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Sustainable Fiscal Policy and Economic Stability

Theory and Practice Philippe Burger, Chairperson, Department of Economics, University of the Free State, South Africa
The public debt/GDP ratio in several countries showed the largest ever peacetime increase during the last 20 years of the twentieth century, thereby causing widespread fiscal unsustainability. Towards the latter half of the 1990s, several governments initiated steps to reverse this trend however, they frequently found that their policies were not always successful. This book examines why.
Extent: 256 pp
Hardback Price: $135.00 Web: $121.50
Publication Date: 2004
ISBN: 978 1 84376 632 2
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The public debt/GDP ratio in several countries showed the largest ever peacetime increase during the last 20 years of the twentieth century, thereby causing widespread fiscal unsustainability. Towards the latter half of the 1990s, several governments initiated steps to reverse this trend however, they frequently found that their policies were not always successful. This book examines why.

Philippe Burger uses and develops the ‘general balance framework’ to argue that merely running a primary surplus to restore fiscal sustainability will not always work. In effect, governments may simply shift the problem to other sectors of the economy, thereby creating economic instability. By linking the budget constraints of government and non-governmental agents at a macroeconomic level, the author's framework allows him to measure how changes to the budget of one economic sector are transferred to the budgetary position of another sector. By taking account of these sectoral balance effects, as well as the role of uncertainty and expectations, the book develops a set of rules for the maintenance of fiscal sustainability and economic stability.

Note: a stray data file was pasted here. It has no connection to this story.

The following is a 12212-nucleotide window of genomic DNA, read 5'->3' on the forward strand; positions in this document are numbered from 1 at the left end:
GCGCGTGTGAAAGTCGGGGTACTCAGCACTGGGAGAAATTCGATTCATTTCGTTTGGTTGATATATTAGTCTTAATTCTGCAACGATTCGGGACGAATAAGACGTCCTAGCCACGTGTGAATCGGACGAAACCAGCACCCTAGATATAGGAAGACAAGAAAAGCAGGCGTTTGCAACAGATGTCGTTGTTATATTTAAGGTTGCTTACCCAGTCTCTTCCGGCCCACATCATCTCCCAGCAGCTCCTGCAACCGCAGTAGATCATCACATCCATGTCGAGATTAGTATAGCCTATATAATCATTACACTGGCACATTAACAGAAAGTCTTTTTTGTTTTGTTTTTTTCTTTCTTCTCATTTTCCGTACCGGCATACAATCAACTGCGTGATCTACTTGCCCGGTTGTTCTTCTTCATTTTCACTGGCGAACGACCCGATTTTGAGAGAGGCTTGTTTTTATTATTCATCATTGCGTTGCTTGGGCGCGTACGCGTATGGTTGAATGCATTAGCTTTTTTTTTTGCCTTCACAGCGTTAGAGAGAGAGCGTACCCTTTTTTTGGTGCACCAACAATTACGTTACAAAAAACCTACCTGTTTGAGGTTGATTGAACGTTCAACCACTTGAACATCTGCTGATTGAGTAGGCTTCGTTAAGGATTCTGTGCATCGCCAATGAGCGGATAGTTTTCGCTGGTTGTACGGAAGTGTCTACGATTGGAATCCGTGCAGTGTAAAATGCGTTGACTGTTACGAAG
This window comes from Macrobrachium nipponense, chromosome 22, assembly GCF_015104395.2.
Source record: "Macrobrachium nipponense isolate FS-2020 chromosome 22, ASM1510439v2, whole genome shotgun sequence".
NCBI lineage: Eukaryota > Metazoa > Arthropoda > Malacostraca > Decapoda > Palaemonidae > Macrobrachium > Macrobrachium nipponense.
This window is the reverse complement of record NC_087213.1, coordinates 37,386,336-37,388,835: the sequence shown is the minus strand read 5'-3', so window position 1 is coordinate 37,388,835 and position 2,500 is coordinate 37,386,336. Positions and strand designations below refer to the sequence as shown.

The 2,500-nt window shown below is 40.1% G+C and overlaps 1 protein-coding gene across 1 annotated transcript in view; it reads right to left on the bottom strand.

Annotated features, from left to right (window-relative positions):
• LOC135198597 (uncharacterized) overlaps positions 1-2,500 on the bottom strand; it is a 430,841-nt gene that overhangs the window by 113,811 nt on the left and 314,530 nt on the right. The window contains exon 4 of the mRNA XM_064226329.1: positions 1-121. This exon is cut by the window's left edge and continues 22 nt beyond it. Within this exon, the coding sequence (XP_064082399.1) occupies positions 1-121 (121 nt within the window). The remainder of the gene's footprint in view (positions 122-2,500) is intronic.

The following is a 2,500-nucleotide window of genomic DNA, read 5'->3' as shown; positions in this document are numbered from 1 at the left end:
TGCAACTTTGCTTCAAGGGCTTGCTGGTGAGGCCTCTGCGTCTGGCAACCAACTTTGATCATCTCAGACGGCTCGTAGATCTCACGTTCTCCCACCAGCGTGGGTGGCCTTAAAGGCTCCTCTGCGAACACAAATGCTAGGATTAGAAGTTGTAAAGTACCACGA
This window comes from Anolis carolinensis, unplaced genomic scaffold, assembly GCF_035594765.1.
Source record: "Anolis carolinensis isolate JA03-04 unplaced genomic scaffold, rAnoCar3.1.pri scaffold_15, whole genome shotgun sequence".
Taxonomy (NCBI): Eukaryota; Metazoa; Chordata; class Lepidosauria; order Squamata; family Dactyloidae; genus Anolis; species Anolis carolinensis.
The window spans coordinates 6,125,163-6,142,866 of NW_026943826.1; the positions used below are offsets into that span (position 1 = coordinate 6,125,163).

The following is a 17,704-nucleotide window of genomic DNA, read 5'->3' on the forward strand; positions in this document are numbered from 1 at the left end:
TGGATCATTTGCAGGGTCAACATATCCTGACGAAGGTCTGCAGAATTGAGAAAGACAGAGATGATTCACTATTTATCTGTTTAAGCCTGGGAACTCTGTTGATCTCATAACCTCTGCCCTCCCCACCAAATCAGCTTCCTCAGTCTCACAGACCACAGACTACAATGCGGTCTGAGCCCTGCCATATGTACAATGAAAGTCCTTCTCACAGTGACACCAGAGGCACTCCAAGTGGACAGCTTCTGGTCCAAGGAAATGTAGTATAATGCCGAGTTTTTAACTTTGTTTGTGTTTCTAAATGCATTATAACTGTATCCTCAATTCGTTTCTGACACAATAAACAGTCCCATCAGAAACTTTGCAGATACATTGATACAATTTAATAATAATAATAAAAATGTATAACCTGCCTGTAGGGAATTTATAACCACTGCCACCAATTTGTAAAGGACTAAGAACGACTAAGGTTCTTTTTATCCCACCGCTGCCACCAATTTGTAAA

By offering non-orthodox policy prescriptions for governments to return to a position of fiscal sustainability, this original book fills an important gap in the literature. It will be required reading for economists and academics working on fiscal and macroeconomic policy, especially from a Post-Keynesian perspective, and policymakers interested in ensuring economic and fiscal stability.
‘Fiscal policy can be a potent force for stabilising the economy but the issue of financial sustainability for budget deficits is often raised. This book provides a serious and refreshing examination of the issues involved. The book is to be particularly welcomed for providing a menu of rules for the successful operation of a sustainable fiscal policy.’
– Malcolm Sawyer, University of Leeds, UK
Contents: 1. Introduction 2. Fiscal Sustainability: The Origin, Development and Nature of the Issue 3. The Roots of Mainstream Theory on Fiscal Sustainability 4. The General Balance Framework 5. Fiscal and Financial Sustainability and the Nature of Expectations, Markets and Preferences 6. Economic Instability as Spreading Unsustainability 7. Towards More Sophisticated Policy Rules to Establish Fiscal Sustainability 8. Conclusion Bibliography Index